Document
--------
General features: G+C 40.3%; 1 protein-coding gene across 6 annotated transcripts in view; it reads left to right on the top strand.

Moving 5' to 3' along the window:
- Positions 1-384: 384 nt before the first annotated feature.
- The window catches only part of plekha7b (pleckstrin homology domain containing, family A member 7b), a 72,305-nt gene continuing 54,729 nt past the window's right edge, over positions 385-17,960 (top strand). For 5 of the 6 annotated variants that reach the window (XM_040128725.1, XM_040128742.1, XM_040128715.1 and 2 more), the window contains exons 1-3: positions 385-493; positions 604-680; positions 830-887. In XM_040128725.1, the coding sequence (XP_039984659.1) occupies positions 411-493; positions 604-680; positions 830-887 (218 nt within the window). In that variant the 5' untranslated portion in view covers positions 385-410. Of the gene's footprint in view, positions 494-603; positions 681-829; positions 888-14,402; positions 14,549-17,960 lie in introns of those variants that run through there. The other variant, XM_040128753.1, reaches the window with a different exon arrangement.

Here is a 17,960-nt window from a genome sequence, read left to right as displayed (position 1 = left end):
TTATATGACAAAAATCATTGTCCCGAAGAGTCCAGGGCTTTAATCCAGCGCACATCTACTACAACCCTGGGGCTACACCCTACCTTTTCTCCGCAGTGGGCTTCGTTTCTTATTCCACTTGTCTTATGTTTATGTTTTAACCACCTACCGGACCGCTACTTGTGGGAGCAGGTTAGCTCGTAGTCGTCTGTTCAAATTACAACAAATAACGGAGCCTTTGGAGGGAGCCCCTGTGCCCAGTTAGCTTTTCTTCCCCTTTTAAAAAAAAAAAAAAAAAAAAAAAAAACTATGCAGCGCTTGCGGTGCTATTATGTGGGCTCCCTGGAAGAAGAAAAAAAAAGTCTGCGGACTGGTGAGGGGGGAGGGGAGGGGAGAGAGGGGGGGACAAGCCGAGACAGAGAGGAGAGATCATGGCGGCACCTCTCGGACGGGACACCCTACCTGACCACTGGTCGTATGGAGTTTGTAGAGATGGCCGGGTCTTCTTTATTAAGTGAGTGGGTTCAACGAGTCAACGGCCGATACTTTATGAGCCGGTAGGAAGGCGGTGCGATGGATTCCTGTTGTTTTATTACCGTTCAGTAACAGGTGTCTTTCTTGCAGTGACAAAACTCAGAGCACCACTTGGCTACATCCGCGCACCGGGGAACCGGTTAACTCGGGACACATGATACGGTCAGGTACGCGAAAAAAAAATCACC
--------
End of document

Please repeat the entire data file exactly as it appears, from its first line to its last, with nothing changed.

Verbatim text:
General features: G+C 40.3%; 1 protein-coding gene across 6 annotated transcripts in view; it reads left to right on the top strand.

Moving 5' to 3' along the window:
- Positions 1-384: 384 nt before the first annotated feature.
- The window catches only part of plekha7b (pleckstrin homology domain containing, family A member 7b), a 72,305-nt gene continuing 54,729 nt past the window's right edge, over positions 385-17,960 (top strand). For 5 of the 6 annotated variants that reach the window (XM_040128725.1, XM_040128742.1, XM_040128715.1 and 2 more), the window contains exons 1-3: positions 385-493; positions 604-680; positions 830-887. In XM_040128725.1, the coding sequence (XP_039984659.1) occupies positions 411-493; positions 604-680; positions 830-887 (218 nt within the window). In that variant the 5' untranslated portion in view covers positions 385-410. Of the gene's footprint in view, positions 494-603; positions 681-829; positions 888-14,402; positions 14,549-17,960 lie in introns of those variants that run through there. The other variant, XM_040128753.1, reaches the window with a different exon arrangement.

Here is a 17,960-nt window from a genome sequence, read left to right as displayed (position 1 = left end):
TTATATGACAAAAATCATTGTCCCGAAGAGTCCAGGGCTTTAATCCAGCGCACATCTACTACAACCCTGGGGCTACACCCTACCTTTTCTCCGCAGTGGGCTTCGTTTCTTATTCCACTTGTCTTATGTTTATGTTTTAACCACCTACCGGACCGCTACTTGTGGGAGCAGGTTAGCTCGTAGTCGTCTGTTCAAATTACAACAAATAACGGAGCCTTTGGAGGGAGCCCCTGTGCCCAGTTAGCTTTTCTTCCCCTTTTAAAAAAAAAAAAAAAAAAAAAAAAAACTATGCAGCGCTTGCGGTGCTATTATGTGGGCTCCCTGGAAGAAGAAAAAAAAAGTCTGCGGACTGGTGAGGGGGGAGGGGAGGGGAGAGAGGGGGGGACAAGCCGAGACAGAGAGGAGAGATCATGGCGGCACCTCTCGGACGGGACACCCTACCTGACCACTGGTCGTATGGAGTTTGTAGAGATGGCCGGGTCTTCTTTATTAAGTGAGTGGGTTCAACGAGTCAACGGCCGATACTTTATGAGCCGGTAGGAAGGCGGTGCGATGGATTCCTGTTGTTTTATTACCGTTCAGTAACAGGTGTCTTTCTTGCAGTGACAAAACTCAGAGCACCACTTGGCTACATCCGCGCACCGGGGAACCGGTTAACTCGGGACACATGATACGGTCAGGTACGCGAAAAAAAAATCACC